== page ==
Spurred by Debian
Fri, 06 Aug 2004 09:49:18 +0000
Spurred by Debian bug reports regarding behaviour in asdf that I'm not sure I fully understand, I'm thinking about redesigning the internals to be less, well, tacky.
An asdf system is mostly a description of a bunch of source files, and doesn't say much about what the outcome should be when that system is compiled or loaded or whatever else. Partly this is intentional: users may think of new things to do with a system that the system author didn't have in mind, and shouldn't be constrained. Partly though it's just screwy: a traditional build tool for the non-Lisp world (such as make(1)) lists targets (or goals) that can be achieved given the source files and a set of rules, but asdf just has the rules. In fact we can't describe desired outcomes in asdf; not only do we have to talk to it procedurally with instructions like "apply operation foo to component bar", but to compound the sin we do this in the full knowledge that it'll at least partly ignore us: applying compile-op to a system doesn't just mean applying compile-op to each component of the system but may involve generating and reading temporary files, loading some of the files (e.g. those with macro definitions) and arbitrary other tasks. (It gets even more arbitrary when there are non-Lisp components involved, but I think that's mostly a difference of degree not of kind)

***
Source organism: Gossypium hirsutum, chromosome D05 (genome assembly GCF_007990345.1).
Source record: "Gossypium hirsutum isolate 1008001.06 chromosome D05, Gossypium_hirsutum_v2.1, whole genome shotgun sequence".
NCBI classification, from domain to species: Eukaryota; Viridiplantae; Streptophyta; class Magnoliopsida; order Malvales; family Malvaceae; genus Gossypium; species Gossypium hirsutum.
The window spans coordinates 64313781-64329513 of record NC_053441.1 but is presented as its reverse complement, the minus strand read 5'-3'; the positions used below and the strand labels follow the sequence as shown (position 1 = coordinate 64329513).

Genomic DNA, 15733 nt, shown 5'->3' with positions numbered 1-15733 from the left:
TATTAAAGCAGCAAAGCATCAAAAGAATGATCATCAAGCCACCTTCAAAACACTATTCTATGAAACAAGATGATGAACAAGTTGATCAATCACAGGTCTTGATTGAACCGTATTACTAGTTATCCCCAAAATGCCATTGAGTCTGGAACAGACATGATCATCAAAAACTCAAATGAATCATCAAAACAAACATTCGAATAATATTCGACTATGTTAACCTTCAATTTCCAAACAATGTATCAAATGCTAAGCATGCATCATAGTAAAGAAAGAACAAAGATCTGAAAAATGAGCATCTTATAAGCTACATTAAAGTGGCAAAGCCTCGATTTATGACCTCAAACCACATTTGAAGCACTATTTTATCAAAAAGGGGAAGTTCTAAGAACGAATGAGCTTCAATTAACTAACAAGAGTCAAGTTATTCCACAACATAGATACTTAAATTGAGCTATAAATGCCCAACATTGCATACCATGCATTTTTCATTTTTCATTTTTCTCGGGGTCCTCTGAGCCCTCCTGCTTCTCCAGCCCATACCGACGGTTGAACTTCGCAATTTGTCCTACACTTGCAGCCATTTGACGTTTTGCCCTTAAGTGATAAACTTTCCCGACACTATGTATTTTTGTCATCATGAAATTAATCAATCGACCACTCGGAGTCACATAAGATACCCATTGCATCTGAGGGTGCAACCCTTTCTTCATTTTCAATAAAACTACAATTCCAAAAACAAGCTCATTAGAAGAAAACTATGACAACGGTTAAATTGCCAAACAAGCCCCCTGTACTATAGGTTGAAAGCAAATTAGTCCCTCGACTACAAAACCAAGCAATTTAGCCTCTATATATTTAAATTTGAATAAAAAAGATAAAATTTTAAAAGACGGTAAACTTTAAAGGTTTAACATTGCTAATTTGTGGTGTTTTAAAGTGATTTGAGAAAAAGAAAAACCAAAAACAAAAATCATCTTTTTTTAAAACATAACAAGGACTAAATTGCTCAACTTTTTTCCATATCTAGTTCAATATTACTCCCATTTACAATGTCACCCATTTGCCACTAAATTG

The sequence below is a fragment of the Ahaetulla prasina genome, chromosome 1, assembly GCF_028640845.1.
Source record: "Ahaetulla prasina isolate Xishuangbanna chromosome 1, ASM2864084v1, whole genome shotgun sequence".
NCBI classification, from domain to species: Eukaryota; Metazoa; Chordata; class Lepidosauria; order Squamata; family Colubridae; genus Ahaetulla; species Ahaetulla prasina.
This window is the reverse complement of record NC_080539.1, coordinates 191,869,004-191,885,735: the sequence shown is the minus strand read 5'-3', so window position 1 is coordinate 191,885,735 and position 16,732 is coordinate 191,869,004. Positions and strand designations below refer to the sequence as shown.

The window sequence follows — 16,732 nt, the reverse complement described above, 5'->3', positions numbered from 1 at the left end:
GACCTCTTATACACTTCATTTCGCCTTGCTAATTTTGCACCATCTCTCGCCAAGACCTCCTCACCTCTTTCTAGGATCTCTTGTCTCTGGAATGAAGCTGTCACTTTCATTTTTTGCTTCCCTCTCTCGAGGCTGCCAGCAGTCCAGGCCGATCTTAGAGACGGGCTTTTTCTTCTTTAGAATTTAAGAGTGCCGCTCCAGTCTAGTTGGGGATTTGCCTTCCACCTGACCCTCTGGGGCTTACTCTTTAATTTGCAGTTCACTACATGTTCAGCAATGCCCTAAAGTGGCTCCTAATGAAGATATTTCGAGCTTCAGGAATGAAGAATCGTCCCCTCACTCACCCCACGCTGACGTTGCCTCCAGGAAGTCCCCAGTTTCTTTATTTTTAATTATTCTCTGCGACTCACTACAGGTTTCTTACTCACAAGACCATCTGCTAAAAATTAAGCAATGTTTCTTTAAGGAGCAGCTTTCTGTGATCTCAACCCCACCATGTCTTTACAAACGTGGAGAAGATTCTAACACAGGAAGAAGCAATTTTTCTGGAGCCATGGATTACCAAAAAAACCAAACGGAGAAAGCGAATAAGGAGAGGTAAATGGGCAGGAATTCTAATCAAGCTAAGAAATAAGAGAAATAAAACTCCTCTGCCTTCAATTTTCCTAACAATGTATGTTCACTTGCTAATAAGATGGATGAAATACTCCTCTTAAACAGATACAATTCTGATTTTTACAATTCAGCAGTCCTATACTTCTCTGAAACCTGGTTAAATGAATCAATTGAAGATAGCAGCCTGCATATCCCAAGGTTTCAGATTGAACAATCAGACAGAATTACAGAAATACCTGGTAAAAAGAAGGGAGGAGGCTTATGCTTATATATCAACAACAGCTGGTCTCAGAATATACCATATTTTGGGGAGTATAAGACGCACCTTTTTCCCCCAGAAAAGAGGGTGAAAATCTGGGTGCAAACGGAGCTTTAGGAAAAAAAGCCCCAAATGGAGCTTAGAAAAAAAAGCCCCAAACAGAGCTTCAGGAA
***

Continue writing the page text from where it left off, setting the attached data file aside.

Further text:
Once we have goals, and we have sub-goals, it should be simpler to express a number of problems elegantly in asdf. For example, we have a bunch of c source code files that in some circumstance we want to compile, link together into a shared library, and load into the running Lisp image. Or we'd like to define a rule that creates an "executable" from a system. I think this should help with any operation which involves intermediate files, or which produces a different number of files as output than it was supplied with as input.